5. Enlist a professional.
“The single most helpful thing” for patients with fibromyalgia during pregnancy is physical therapy, since pregnancy hormones can make joints less stable – adding insult to injury, Sharp says. “Getting them back in alignment and moving is important,” he says. Visiting a chiropractor also helped Christy cope with hip and lower back pain during both pregnancies.
Pregnant or not, cognitive behavior therapy is a first-line defense against symptoms of fibromyalgia, Chin says. The therapy can improve sleep and depressive symptoms, and reduce stress – without drugs. Stressing less is important, Sharp says, “because when you sense stress, your neuropeptides are elevated, and this can make the pain transmission worse.”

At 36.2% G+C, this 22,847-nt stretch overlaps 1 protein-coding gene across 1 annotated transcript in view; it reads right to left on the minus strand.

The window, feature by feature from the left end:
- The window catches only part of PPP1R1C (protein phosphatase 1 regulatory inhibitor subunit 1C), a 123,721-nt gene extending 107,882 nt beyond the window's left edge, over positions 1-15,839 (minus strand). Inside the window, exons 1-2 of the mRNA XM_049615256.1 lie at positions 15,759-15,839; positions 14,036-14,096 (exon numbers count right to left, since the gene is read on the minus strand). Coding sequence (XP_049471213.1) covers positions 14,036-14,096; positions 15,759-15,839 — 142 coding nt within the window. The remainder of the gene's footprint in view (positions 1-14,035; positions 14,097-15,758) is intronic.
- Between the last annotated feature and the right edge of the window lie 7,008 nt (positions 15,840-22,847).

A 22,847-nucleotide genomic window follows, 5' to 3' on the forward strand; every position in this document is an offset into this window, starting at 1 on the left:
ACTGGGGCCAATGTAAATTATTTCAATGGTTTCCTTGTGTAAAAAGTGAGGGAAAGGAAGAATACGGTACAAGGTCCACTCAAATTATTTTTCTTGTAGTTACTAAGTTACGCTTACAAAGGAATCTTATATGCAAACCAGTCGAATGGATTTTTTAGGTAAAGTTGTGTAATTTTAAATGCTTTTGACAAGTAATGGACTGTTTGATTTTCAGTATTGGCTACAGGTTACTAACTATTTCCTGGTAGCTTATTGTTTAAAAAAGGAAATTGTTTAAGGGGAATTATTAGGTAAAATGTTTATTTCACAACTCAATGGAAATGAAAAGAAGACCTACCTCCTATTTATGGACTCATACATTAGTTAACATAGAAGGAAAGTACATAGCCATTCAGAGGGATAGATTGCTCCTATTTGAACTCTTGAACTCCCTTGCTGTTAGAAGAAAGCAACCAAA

6. Consider an epidural.
Most patients with fibromyalgia, Christy included, opt for an epidural during labor, Sharp says. “If they’re having a difficult time coping with pain, I think an epidural is a very safe option,” he says. If women want to labor without one, interventions such as a birthing ball or warm bath can help, he adds.
7. Seek support.
Asking for help with, say, cooking or child care, both during and after pregnancy, is key. “You will need it,” says Christy, who relied on her mom to bring over many meals and continues to call on her husband to pick up the baby. Hiring a nanny or a postpartum doula for the first few months of motherhood is worth considering, too, she says.
Not all support has to be in-person. For Christy, online support groups for moms with fibromyalgia and chronic pain helped her not feel so alone. “The most important thing that anyone can do is to join a support group or talk to other people who have the condition,” she says. “When you talk to other women with the condition, it’s not only therapeutic, but it also gives you tons of advice and knowledge.”